United States District Court, D. Colorado
May 1, 2014
DONALD RODERICK, Plaintiff,
STATE OF COLORADO, COLORADO DEPARTMENT OF CORRECTIONS, GATBEL N. CHAMJOCK, PA, and HELENE CHRISTNER, PA, Defendants.
ORDER TO DISMISS IN PART AND TO DRAW CASE TO A PRESIDING JUDGE
LEWIS T. BABCOCK, Senior District Judge.
Plaintiff, Donald Roderick, is a prisoner in the custody of the Colorado Department of Corrections (DOC) at the correctional facility in Sterling, Colorado. He submitted pro se a Prisoner Complaint (ECF No. 1) pursuant to 42 U.S.C. § 1983 that also asserts supplemental jurisdiction pursuant to 28 U.S.C. § 1367(a) over state-law claims. He asks for money damages and injunctive relief.
Mr. Roderick has been granted leave to proceed pursuant to the federal in forma pauperis statute, 28 U.S.C. § 1915. Subsection (e)(2)(B) of § 1915 requires a court to dismiss sua sponte an action at any time if the action is frivolous, malicious, or seeks monetary relief against a defendant who is immune from such relief. A legally frivolous claim is one in which the plaintiff asserts the violation of a legal interest that clearly does not exist or asserts facts that do not support an arguable claim. Neitzke v. Williams, 490 U.S. 319, 324 (1989).
Mr. Roderick is cautioned that his ability to file a civil action or appeal in federal court in forma pauperis pursuant to § 1915 may be barred if he has three or more actions or appeals in any federal court that were dismissed as frivolous, malicious, or for failure to state a claim upon which relief may be granted. See 28 U.S.C. § 1915(g). Under § 1915(g), the Court may count dismissals entered prior to the enactment of this statute. Green v. Nottingham, 90 F.3d 415, 420 (10th Cir. 1996).
The Court must construe Mr. Roderick's Prisoner Complaint liberally because he is not represented by an attorney. See Haines v. Kerner, 404 U.S. 519, 520-21 (1972); Hall v. Bellmon, 935 F.2d 1106, 1110 (10th Cir. 1991). However, the Court should not be an advocate for a pro se litigant. See Hall, 935 F.2d at 1110. For the reasons stated below, the Prisoner Complaint will be dismissed in part pursuant to 28 U.S.C. § 1915(e)(2)(B) as legally frivolous.
Plaintiff contends he suffers from a cardiac condition. As his first claim, he complains that a followup medical appointment for that condition was cancelled by the DOC's insurance provider, Physician Health Partners, and his request of January 25, 2014, for a refill of certain medication was denied until February 20, 2014, causing him to stop and restart the medication contrary to doctor's orders and placing him in jeopardy of a reoccurring cardiac arrest. On the basis of these allegations, he asserts that physician assistants, Gatbel N. Chamjock and Helene Christner, have been deliberately indifferent under the Eighth Amendment to his serious medical needs.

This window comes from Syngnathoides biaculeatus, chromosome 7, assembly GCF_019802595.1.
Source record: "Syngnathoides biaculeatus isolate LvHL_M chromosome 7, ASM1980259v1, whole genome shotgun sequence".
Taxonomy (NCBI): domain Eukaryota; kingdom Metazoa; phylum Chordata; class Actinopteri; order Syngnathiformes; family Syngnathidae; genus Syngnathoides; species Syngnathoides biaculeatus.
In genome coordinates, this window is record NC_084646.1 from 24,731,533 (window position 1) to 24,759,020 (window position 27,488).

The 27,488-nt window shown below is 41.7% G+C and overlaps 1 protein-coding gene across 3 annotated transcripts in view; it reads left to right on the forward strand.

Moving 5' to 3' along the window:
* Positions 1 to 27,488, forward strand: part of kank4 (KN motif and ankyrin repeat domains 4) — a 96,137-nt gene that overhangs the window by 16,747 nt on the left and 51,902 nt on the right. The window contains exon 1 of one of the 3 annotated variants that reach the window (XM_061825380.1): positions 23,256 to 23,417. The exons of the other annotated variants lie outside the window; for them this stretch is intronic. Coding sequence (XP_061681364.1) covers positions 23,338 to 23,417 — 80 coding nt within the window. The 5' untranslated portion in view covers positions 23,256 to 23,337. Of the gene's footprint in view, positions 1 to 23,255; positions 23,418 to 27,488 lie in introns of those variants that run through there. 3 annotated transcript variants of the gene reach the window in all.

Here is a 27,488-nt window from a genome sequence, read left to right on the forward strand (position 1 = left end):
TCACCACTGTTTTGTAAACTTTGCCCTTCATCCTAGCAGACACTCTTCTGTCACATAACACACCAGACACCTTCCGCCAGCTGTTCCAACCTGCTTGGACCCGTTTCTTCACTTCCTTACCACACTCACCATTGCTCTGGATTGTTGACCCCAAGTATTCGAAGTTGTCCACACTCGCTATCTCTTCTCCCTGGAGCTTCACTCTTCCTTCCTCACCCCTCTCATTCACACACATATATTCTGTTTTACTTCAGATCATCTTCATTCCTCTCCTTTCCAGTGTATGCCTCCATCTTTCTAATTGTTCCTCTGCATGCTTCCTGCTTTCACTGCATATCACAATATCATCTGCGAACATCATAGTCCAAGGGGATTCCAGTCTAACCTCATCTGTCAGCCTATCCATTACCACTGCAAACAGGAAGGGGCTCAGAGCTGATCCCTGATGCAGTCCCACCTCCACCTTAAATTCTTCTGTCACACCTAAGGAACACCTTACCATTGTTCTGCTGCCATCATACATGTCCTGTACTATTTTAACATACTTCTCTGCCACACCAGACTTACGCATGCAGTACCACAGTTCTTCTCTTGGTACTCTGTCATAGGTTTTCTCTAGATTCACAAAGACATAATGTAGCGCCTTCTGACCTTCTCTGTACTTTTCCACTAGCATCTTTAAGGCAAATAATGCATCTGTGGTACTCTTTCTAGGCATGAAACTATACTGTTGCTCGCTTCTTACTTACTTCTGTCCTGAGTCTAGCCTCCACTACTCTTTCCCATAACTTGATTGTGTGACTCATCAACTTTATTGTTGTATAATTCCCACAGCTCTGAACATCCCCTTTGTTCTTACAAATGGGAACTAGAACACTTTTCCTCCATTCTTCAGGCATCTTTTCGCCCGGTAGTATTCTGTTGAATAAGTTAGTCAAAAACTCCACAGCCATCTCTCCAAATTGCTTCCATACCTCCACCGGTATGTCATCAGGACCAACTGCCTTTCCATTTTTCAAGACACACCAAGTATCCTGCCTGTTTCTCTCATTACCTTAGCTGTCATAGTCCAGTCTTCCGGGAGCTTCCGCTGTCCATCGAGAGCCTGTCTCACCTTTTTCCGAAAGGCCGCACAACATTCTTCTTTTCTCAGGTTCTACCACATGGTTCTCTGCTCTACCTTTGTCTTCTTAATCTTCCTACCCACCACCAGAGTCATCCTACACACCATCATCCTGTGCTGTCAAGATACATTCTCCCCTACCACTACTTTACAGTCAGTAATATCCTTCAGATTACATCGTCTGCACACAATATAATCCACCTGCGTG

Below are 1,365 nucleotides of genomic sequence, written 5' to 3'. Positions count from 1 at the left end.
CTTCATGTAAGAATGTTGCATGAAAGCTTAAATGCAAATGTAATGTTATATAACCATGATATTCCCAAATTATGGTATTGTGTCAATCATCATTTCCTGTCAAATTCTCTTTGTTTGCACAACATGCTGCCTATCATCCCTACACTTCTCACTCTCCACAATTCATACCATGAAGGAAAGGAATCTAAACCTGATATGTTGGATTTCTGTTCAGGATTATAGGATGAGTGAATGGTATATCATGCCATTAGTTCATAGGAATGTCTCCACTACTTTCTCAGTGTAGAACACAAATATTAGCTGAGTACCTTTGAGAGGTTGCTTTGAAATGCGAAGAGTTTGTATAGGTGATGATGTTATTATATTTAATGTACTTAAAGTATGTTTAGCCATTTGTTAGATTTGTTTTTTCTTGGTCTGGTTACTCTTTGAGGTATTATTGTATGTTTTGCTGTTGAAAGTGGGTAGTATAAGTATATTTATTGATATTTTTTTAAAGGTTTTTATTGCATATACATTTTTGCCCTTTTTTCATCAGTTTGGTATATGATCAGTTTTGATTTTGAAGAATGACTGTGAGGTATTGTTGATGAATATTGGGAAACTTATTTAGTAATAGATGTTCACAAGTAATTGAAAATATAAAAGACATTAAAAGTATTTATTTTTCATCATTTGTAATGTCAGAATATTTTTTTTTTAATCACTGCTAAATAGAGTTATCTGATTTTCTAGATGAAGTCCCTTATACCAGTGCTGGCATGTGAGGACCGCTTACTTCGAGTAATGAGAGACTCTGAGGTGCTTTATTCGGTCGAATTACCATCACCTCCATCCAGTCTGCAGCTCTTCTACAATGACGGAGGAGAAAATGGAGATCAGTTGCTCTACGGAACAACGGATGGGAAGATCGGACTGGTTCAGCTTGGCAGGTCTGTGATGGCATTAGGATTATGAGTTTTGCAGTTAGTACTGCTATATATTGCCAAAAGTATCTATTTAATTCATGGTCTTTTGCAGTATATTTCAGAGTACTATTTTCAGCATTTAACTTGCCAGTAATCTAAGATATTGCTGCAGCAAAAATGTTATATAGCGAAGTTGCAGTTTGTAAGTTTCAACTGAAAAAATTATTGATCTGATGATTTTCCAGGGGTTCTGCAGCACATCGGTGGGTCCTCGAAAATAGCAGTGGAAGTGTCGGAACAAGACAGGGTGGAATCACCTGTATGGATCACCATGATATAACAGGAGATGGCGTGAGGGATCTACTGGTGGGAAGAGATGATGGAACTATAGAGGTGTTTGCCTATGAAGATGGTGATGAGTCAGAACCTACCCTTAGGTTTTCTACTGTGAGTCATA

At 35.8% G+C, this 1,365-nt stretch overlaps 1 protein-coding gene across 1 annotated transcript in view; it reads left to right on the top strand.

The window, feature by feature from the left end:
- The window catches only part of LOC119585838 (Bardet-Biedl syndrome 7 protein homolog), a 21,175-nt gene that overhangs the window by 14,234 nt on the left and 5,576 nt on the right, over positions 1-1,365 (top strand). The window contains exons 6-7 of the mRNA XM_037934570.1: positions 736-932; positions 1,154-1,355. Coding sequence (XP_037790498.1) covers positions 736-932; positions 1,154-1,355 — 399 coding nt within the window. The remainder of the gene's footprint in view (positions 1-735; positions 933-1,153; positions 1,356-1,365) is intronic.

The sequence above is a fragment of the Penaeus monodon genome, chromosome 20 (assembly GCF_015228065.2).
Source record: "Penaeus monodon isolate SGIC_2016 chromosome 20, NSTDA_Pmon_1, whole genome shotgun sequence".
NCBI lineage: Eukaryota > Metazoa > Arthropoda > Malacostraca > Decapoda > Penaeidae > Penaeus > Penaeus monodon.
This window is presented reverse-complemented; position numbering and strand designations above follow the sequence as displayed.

As his second claim, he alleges that physician assistants, Gatbel N. Chamjock and Helene Christner, have been negligent in caring out his physician's medical orders concerning his cardiac treatment and aftercare. As his third claim, he contends the State of Colorado and the DOC have been negligent in making sure their employees provide him with a reasonable level of medical care.
Mr. Roderick may not sue the State of Colorado or the DOC. The State of Colorado and its entities are protected by Eleventh Amendment immunity. See Will v. Michigan Dep't of State Police, 491 U.S. 58, 66 (1989); Meade v. Grubbs, 841 F.2d 1512, 1525-26 (10th Cir. 1988). "It is well established that absent an unmistakable waiver by the state of its Eleventh Amendment immunity, or an unmistakable abrogation of such immunity by Congress, the amendment provides absolute immunity from suit in federal courts for states and their agencies." Ramirez v. Oklahoma Dep't of Mental Health, 41 F.3d 584, 588 (10th Cir. 1994), overrruled on other grounds by Ellis v. University of Kansas Med. Ctr., 163 F.3d 1186 (10th Cir. 1998). The State of Colorado has not waived its Eleventh Amendment immunity, see Griess v. Colorado, 841 F.2d 1042, 1044-45 (10th Cir. 1988), and congressional enactment of § 1983 did not abrogate Eleventh Amendment immunity, see Quern v. Jordan, 440 U.S. 332, 340-345 (1979). The Eleventh Amendment applies to all suits against the state and its agencies, regardless of the relief sought. See Higganbotham v. Okla. Transp. Comm'n, 328 F.3d 638, 644 (10th Cir. 2003). The third claim asserted against the State of Colorado and the DOC will be dismissed, and these Defendants will be dismissed as parties to this lawsuit.
Accordingly, it is
ORDERED that claim three asserted against the State of Colorado and the Colorado Department of Corrections is dismissed pursuant to 28 U.S.C. § 1915(e)(2)(B) as legally frivolous. It is
FURTHER ORDERED that the clerk of the Court remove the State of Colorado and Colorado Department of Corrections as parties to this lawsuit. It is
FURTHER ORDERED that remaining claims one and two and the case are drawn to a presiding judge and, if appropriate, to a magistrate judge. It is
FURTHER ORDERED that the only remaining Defendants are Gatbel N. Chamjock and Helene Christner.